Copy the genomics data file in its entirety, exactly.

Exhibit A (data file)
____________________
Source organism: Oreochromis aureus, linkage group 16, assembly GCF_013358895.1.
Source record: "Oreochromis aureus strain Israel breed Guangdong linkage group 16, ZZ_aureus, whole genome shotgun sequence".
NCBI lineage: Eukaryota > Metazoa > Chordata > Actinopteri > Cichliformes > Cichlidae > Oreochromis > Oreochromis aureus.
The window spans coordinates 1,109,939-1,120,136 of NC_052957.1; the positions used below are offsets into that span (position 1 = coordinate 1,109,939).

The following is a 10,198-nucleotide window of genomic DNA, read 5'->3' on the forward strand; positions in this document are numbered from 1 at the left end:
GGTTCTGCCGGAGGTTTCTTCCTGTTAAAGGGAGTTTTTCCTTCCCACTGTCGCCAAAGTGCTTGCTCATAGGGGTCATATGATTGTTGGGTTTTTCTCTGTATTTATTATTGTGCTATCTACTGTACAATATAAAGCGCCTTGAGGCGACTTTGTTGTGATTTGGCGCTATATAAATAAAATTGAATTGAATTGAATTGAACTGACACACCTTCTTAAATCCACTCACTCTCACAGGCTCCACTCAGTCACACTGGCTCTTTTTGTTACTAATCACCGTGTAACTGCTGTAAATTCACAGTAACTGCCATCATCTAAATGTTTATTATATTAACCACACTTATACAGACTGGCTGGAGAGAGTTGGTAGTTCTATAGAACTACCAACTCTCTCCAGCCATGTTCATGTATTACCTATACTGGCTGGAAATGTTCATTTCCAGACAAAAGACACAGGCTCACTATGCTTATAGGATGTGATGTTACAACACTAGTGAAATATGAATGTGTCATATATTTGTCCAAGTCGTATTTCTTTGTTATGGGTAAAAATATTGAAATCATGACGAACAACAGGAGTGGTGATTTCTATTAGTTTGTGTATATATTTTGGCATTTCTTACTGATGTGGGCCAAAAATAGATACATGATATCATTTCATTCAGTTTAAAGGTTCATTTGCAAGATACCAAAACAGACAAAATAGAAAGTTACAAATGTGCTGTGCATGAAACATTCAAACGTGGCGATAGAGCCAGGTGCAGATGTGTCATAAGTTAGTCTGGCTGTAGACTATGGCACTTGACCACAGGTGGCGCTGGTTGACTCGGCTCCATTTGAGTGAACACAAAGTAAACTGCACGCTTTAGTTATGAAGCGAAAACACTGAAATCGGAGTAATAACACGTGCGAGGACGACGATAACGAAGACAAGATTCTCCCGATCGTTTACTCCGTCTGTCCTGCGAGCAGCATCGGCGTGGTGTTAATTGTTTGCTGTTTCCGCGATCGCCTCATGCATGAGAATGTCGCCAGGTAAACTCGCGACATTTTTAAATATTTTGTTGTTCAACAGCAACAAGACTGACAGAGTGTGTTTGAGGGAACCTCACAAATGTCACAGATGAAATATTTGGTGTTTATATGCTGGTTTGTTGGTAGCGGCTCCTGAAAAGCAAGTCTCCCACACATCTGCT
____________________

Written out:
Source organism: Oreochromis aureus, linkage group 16, assembly GCF_013358895.1.
Source record: "Oreochromis aureus strain Israel breed Guangdong linkage group 16, ZZ_aureus, whole genome shotgun sequence".
NCBI lineage: Eukaryota > Metazoa > Chordata > Actinopteri > Cichliformes > Cichlidae > Oreochromis > Oreochromis aureus.
The window spans coordinates 1,109,939-1,120,136 of NC_052957.1; the positions used below are offsets into that span (position 1 = coordinate 1,109,939).

The following is a 10,198-nucleotide window of genomic DNA, read 5'->3' on the forward strand; positions in this document are numbered from 1 at the left end:
GGTTCTGCCGGAGGTTTCTTCCTGTTAAAGGGAGTTTTTCCTTCCCACTGTCGCCAAAGTGCTTGCTCATAGGGGTCATATGATTGTTGGGTTTTTCTCTGTATTTATTATTGTGCTATCTACTGTACAATATAAAGCGCCTTGAGGCGACTTTGTTGTGATTTGGCGCTATATAAATAAAATTGAATTGAATTGAATTGAACTGACACACCTTCTTAAATCCACTCACTCTCACAGGCTCCACTCAGTCACACTGGCTCTTTTTGTTACTAATCACCGTGTAACTGCTGTAAATTCACAGTAACTGCCATCATCTAAATGTTTATTATATTAACCACACTTATACAGACTGGCTGGAGAGAGTTGGTAGTTCTATAGAACTACCAACTCTCTCCAGCCATGTTCATGTATTACCTATACTGGCTGGAAATGTTCATTTCCAGACAAAAGACACAGGCTCACTATGCTTATAGGATGTGATGTTACAACACTAGTGAAATATGAATGTGTCATATATTTGTCCAAGTCGTATTTCTTTGTTATGGGTAAAAATATTGAAATCATGACGAACAACAGGAGTGGTGATTTCTATTAGTTTGTGTATATATTTTGGCATTTCTTACTGATGTGGGCCAAAAATAGATACATGATATCATTTCATTCAGTTTAAAGGTTCATTTGCAAGATACCAAAACAGACAAAATAGAAAGTTACAAATGTGCTGTGCATGAAACATTCAAACGTGGCGATAGAGCCAGGTGCAGATGTGTCATAAGTTAGTCTGGCTGTAGACTATGGCACTTGACCACAGGTGGCGCTGGTTGACTCGGCTCCATTTGAGTGAACACAAAGTAAACTGCACGCTTTAGTTATGAAGCGAAAACACTGAAATCGGAGTAATAACACGTGCGAGGACGACGATAACGAAGACAAGATTCTCCCGATCGTTTACTCCGTCTGTCCTGCGAGCAGCATCGGCGTGGTGTTAATTGTTTGCTGTTTCCGCGATCGCCTCATGCATGAGAATGTCGCCAGGTAAACTCGCGACATTTTTAAATATTTTGTTGTTCAACAGCAACAAGACTGACAGAGTGTGTTTGAGGGAACCTCACAAATGTCACAGATGAAATATTTGGTGTTTATATGCTGGTTTGTTGGTAGCGGCTCCTGAAAAGCAAGTCTCCCACACATCTGCT